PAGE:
That day, this day, lives in my mind.
The past echoes forward and troubles the present.
This echo is the long wave from a seismic event that cuts through my life.
There was before. And then, suddenly, irrevocably there was after.
Still, years later, I can form a vision in my mind. Each picture is a single frame of disaster and heartbreak that is engraved into my memory.
And here, on the other side of that divide, I can see the vast and terrible cost.
Even the cerulean blue sky of a crystal clear September day is no longer innocent.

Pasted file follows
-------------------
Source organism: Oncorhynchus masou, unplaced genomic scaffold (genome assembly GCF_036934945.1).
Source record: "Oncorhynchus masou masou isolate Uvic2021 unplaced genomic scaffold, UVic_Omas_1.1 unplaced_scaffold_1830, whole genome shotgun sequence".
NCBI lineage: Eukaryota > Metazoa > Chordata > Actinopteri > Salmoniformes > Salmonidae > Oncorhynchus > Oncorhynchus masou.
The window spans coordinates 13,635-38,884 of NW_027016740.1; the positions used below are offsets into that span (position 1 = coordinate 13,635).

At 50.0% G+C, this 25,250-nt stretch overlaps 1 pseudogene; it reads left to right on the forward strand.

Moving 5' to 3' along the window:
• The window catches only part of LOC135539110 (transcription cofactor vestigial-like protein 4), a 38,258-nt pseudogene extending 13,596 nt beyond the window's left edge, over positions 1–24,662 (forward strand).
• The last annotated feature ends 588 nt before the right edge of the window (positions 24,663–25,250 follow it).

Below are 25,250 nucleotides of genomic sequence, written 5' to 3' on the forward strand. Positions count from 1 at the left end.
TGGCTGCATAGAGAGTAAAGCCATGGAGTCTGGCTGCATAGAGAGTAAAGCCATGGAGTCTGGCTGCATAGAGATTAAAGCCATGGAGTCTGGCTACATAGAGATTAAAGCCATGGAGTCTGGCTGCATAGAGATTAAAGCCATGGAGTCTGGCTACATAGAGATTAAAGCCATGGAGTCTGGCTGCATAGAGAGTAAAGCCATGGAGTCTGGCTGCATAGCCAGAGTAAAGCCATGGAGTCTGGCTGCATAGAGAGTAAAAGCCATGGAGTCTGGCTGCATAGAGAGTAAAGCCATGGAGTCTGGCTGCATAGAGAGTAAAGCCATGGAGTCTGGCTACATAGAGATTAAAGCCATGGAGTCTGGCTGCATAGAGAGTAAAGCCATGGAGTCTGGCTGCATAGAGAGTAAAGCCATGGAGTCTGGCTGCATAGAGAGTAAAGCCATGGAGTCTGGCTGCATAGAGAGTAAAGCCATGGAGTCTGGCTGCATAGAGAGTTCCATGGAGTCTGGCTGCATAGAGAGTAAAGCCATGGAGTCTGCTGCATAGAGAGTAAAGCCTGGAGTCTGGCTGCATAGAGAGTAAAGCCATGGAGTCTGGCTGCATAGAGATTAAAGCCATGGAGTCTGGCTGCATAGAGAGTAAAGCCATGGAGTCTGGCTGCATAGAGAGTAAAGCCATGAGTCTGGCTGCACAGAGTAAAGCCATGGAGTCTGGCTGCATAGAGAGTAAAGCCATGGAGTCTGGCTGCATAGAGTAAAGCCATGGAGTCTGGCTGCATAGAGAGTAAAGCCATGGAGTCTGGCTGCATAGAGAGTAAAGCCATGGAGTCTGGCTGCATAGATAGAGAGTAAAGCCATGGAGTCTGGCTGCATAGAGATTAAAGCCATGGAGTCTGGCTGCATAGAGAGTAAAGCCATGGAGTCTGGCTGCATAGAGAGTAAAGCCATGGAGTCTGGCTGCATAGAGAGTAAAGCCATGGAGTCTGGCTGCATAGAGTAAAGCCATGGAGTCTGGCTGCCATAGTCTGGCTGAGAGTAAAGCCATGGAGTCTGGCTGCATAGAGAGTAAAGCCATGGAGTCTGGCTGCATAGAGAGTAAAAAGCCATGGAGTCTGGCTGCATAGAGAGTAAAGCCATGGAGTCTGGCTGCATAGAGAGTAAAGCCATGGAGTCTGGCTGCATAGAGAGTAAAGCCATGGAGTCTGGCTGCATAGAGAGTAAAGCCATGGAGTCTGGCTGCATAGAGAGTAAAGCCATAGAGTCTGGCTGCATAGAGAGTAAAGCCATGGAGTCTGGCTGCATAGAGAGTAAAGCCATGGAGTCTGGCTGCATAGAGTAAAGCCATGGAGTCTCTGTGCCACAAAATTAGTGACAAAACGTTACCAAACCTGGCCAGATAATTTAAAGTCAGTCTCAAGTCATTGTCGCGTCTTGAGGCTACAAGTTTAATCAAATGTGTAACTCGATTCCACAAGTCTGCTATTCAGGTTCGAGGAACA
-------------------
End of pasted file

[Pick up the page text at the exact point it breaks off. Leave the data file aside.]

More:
My family was lucky, while on that day so many families were not. Two members of my family, and scores of my friends were in the city that morning. One friend didn’t go to work that day. Her office was in Tower 2. My sister-in-law missed her train from her apartment to her work. My brother-in-law walked the length of Manhattan, from Alphabet city, through the zone of destruction, to Washington Park. I’ve never asked what he saw on that pilgrimage. They joined my husband and me in Ithaca as soon as they could leave the city. We provided a refuge of autumn leaves and waterfalls, a quiet place without military planes flying low overhead. And every year, on that day, my family stops and we hold one another, making time to remember those we lost, and to support one another, thankful that we can.